I’d recommend a night out in Barrio Alto to anyone!

Upon our return from the festival (which I’ve wrriten about here ….. ) we returned to the hostel and checked in again at Equity Point. We were given the same room and so had a nap and a shower before me and Verity headed out to have a look around. We decided to walk up through Barrio Alto and see what it was like during the day. We stumbled across an alcove with a veranda overlooking Lisbon, and walked through to find a lovely indoor and outdoor bar with multicoloured parasols, soft cushioned seating and a beautiful view. We chose a mosaic patterned table and ordered a jug of sangria to share while we overlooked the city and enjoyed the sunshine.

On our last day, we took a bus tour of the city which was great as we learnt more about the history of Lisbon. Remember to wear suncream though! We then queued for the Santa Justa lift, (Elevador de Santa Justa) which connects the lower streets with the higher. You can have a single ride up or a return; we opted for a return. The lift is 45 metres high with a lookout at the top, offering gorgeous views of the city. You do have to walk up a spiral staircase which, although I’m not scared of heights, I found petrifying, but its definitely a must do in Lisbon.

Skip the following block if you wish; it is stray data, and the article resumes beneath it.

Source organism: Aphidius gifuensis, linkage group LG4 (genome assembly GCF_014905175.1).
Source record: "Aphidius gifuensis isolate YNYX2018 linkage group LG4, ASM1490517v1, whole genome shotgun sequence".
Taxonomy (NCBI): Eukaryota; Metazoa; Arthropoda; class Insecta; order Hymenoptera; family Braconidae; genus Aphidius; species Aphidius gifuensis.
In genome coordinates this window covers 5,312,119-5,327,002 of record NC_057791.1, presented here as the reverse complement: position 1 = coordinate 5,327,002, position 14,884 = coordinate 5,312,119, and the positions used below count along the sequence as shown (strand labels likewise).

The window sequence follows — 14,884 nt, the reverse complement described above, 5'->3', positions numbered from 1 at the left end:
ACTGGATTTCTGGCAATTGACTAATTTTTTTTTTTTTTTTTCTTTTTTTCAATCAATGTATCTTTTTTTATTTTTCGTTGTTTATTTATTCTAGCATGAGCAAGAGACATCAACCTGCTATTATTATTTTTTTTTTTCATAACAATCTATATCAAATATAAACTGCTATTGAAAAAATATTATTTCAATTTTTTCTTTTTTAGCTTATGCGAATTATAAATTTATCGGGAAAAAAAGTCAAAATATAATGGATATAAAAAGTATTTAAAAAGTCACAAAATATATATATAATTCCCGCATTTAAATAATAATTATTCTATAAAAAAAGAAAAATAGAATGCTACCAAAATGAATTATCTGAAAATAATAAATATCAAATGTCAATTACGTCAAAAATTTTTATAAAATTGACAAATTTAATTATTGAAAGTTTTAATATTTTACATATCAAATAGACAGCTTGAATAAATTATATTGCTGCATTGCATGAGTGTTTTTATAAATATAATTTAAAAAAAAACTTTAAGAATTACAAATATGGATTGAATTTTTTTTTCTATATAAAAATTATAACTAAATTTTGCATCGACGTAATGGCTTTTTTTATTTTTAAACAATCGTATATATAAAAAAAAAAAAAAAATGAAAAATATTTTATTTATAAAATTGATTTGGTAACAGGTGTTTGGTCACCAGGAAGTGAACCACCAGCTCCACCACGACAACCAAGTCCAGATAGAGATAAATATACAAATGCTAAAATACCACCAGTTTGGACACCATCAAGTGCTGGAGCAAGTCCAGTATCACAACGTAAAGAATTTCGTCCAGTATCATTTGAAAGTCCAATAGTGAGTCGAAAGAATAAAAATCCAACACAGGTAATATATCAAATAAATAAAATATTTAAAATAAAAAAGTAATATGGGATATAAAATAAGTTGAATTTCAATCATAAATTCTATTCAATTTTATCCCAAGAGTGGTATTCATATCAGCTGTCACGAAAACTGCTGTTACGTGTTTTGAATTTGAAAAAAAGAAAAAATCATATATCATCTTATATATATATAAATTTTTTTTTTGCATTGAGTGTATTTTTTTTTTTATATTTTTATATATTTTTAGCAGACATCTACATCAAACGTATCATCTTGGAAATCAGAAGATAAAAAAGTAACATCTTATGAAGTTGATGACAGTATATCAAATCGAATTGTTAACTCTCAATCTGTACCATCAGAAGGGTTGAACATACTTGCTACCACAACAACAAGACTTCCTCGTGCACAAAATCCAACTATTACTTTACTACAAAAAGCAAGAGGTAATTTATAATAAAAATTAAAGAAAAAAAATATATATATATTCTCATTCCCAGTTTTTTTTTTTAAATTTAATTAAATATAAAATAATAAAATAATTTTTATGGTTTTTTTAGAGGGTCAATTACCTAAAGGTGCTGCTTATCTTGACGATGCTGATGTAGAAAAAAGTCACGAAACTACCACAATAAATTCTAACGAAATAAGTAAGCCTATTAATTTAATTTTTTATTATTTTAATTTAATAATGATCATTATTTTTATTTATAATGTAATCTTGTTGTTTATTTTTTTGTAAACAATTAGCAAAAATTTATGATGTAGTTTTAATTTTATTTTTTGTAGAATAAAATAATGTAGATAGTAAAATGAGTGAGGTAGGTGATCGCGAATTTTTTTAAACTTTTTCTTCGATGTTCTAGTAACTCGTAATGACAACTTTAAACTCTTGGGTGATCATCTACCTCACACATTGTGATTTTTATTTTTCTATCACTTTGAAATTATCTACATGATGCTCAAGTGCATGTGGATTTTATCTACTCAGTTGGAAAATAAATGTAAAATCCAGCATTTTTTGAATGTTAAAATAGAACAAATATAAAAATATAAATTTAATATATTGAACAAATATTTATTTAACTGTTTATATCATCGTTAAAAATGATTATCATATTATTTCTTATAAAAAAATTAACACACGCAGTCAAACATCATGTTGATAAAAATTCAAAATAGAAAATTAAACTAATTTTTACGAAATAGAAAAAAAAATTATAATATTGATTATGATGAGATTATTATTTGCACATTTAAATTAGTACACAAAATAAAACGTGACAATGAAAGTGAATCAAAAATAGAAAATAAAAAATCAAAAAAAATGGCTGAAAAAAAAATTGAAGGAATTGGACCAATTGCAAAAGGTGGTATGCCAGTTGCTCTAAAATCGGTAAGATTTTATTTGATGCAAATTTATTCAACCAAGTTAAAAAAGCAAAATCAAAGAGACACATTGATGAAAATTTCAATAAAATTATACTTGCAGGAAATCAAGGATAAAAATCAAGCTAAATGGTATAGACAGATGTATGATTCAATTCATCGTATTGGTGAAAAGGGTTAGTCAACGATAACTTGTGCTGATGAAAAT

Its a gorgeous city with a lovely atmosphere and friendly people. I’d definitely recommend it and would love to go back to Portugal one day.

Wishing Your Life Away

I’ve been temping here at the LPO for just under two years. I’m so shocked at how fast the time has flown by, but I guess it’s true when everyone says time goes faster as you get older. I don’t regret my time here in general, but I do regret the fact that it’s not what I want to be doing and I have been wishing my life away.

I, like most other people on my train on Monday mornings, dream of Friday afternoon when we’re free from work for the weekend.